In a double-blind, multicenter trial in Tunisia, nonhospitalized and hospitalized adults with COVID-19 were randomized within 7 days of symptom onset to receive elemental zinc 25 mg orally twice daily (n = 231) or matching placebo (n = 239) for 15 days.8 Approximately 20% of these patients had received a COVID-19 vaccine prior to enrollment. During the study, none of the patients received antiviral drugs and <40% received corticosteroids.
The primary outcome was a composite of death due to COVID-19 or intensive care unit admission within 30 days of randomization. The study reported that 24 patients (10.4%) in the zinc arm and 40 patients (16.7%) in the placebo arm met the primary outcome (OR 0.58; 95% CI 0.33–0.99; P = 0.04). However, this study has several limitations. The study enrolled both nonhospitalized and hospitalized patients, and it is difficult to compare the results for these populations. In addition, only some patients received standard of care treatments. There were also discrepancies in the data summarized in the text and figures of the published paper. Lastly, it is unclear why the composite outcome occurred at a much higher rate in nonhospitalized patients (26%) than in hospitalized patients (5%). Together, these limitations make it difficult to interpret the results of this study and apply these findings to the current populations with COVID-19 in the United States.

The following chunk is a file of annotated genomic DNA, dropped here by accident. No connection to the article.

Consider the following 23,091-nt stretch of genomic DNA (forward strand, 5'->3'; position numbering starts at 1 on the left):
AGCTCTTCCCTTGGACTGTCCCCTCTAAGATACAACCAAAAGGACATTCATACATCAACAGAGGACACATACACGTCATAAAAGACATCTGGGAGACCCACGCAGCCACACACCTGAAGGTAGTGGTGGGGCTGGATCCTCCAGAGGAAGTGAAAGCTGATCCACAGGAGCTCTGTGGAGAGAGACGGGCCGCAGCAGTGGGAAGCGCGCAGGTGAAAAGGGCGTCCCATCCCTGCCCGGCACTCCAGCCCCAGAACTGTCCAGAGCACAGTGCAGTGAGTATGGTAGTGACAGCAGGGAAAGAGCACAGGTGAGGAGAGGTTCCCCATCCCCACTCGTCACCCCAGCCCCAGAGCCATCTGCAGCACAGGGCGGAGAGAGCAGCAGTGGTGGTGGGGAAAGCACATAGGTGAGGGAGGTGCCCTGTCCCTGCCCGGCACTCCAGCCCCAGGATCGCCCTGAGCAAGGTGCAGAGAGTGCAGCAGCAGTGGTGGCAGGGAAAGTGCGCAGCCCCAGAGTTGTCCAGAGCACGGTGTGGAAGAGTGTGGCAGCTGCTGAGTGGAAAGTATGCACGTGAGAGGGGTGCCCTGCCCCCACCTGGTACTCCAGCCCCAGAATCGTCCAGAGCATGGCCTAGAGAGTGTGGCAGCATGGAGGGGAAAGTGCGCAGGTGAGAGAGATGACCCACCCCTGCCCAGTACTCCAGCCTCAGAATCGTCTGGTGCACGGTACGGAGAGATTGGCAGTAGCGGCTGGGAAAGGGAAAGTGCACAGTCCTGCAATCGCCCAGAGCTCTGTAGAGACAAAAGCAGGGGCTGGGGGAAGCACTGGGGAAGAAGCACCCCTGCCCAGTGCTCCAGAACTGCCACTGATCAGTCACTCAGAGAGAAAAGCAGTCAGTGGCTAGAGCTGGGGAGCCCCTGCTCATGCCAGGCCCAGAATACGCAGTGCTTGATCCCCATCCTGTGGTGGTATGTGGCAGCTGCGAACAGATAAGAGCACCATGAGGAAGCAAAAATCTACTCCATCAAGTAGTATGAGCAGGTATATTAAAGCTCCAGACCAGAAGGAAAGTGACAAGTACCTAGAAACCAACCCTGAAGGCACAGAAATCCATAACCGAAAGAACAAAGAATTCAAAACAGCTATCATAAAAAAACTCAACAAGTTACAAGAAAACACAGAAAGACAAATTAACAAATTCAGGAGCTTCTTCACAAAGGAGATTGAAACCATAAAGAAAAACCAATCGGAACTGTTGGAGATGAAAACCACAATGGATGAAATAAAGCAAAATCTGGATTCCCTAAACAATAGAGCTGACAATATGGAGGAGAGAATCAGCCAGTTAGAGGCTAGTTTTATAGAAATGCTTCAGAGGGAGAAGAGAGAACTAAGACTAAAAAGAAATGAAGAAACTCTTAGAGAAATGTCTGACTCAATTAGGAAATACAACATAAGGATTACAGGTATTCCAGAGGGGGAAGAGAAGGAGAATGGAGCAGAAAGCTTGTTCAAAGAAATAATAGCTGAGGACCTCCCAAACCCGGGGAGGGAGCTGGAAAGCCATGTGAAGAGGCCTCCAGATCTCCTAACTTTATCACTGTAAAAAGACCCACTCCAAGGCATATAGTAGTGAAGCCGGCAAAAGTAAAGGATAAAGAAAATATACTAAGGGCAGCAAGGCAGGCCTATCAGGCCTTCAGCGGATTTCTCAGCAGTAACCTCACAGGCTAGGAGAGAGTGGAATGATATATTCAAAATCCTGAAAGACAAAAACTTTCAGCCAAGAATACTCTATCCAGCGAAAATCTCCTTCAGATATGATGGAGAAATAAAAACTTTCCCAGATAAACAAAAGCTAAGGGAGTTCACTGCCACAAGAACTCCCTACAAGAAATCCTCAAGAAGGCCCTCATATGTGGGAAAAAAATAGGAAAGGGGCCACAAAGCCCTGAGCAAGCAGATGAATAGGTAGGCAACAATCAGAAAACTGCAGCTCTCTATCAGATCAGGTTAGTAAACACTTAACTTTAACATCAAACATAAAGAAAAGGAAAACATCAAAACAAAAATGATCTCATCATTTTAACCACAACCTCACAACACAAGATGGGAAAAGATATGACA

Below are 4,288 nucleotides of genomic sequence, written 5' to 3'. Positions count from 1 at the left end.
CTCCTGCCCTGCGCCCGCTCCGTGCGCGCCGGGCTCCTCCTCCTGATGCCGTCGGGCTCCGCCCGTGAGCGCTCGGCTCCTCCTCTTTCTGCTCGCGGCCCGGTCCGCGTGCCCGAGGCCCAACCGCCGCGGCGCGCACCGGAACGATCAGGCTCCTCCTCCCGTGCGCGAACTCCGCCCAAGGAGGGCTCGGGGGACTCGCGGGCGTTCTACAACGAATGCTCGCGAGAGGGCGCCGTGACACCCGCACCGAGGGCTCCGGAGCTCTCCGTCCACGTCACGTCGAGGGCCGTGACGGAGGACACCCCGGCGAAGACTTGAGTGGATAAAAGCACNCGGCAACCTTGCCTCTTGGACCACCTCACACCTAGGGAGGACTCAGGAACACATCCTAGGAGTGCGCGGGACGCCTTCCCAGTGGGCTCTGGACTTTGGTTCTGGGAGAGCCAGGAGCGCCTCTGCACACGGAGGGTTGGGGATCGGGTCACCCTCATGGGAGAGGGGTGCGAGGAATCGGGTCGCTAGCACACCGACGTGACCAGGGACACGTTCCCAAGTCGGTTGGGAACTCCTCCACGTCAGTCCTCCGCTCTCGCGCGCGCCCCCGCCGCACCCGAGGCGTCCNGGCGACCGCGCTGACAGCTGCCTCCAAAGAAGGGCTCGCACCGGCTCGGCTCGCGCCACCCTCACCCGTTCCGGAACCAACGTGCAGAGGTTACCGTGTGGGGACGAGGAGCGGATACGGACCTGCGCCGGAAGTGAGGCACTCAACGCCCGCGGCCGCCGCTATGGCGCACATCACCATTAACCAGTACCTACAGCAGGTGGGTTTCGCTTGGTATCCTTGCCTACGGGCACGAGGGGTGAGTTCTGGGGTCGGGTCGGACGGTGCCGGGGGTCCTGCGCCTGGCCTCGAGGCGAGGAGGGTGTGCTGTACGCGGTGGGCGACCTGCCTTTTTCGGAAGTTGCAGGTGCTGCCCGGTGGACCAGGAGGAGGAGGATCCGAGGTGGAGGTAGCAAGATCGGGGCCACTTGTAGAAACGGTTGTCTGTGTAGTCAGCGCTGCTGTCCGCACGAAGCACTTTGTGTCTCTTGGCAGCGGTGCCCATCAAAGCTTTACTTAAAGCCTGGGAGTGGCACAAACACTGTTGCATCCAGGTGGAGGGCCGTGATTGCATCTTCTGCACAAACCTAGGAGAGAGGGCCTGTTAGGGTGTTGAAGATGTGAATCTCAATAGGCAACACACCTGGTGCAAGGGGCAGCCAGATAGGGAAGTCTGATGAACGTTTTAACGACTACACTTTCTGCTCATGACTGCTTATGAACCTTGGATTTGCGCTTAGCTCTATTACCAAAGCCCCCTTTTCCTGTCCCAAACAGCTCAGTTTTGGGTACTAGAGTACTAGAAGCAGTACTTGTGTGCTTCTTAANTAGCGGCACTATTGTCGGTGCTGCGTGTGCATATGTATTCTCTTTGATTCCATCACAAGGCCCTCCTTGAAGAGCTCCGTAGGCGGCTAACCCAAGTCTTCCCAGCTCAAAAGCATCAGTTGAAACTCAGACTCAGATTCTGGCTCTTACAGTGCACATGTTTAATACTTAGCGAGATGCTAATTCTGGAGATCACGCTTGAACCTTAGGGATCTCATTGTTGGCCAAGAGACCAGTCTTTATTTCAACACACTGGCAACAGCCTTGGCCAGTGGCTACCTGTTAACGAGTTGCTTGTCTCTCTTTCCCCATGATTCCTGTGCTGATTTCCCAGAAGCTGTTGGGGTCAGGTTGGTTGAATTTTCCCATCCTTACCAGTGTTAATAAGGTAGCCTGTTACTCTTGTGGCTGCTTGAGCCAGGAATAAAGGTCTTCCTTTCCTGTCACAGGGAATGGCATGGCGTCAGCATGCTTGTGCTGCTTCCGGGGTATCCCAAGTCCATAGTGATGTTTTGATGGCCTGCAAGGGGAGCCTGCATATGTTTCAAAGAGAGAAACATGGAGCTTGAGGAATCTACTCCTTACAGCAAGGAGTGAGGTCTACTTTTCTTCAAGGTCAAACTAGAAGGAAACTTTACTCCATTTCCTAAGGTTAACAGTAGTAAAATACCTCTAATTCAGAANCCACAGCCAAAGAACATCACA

In an open-label trial that was conducted at 2 sites in the United States, outpatients with laboratory-confirmed SARS-CoV-2 infection were randomized to receive either 10 days of zinc gluconate 50 mg, ascorbic acid 8,000 mg, both agents, or standard of care.9 The primary endpoint was the number of days required to reach a 50% reduction in the patient’s symptom severity score. The study was stopped early by an operational and safety monitoring board due to futility after 40% of the planned 520 participants were enrolled (n = 214). Compared with standard of care, treatment with high-dose zinc gluconate, ascorbic acid, or a combination of the 2 supplements did not significantly decrease the number of days required to reach a 50% reduction in a symptom severity score. Patients who received standard of care achieved a 50% reduction in their symptom severity scores at a mean of 6.7 days (SD 4.4 days) compared with 5.5 days (SD 3.7 days) for the ascorbic acid arm, 5.9 days (SD 4.9 days) for the zinc gluconate arm, and 5.5 days (SD 3.4 days) for the arm that received both agents (overall P = 0.45). Nonserious adverse effects occurred more frequently in patients who received supplements than in those who did not; 39.5% of patients in the ascorbic acid arm, 18.5% in the zinc gluconate arm, and 32.1% in the arm that received both agents experienced nonserious adverse effects compared with 0% of patients in the standard of care arm (overall P < 0.001). The most common nonserious adverse effects in this study were gastrointestinal events.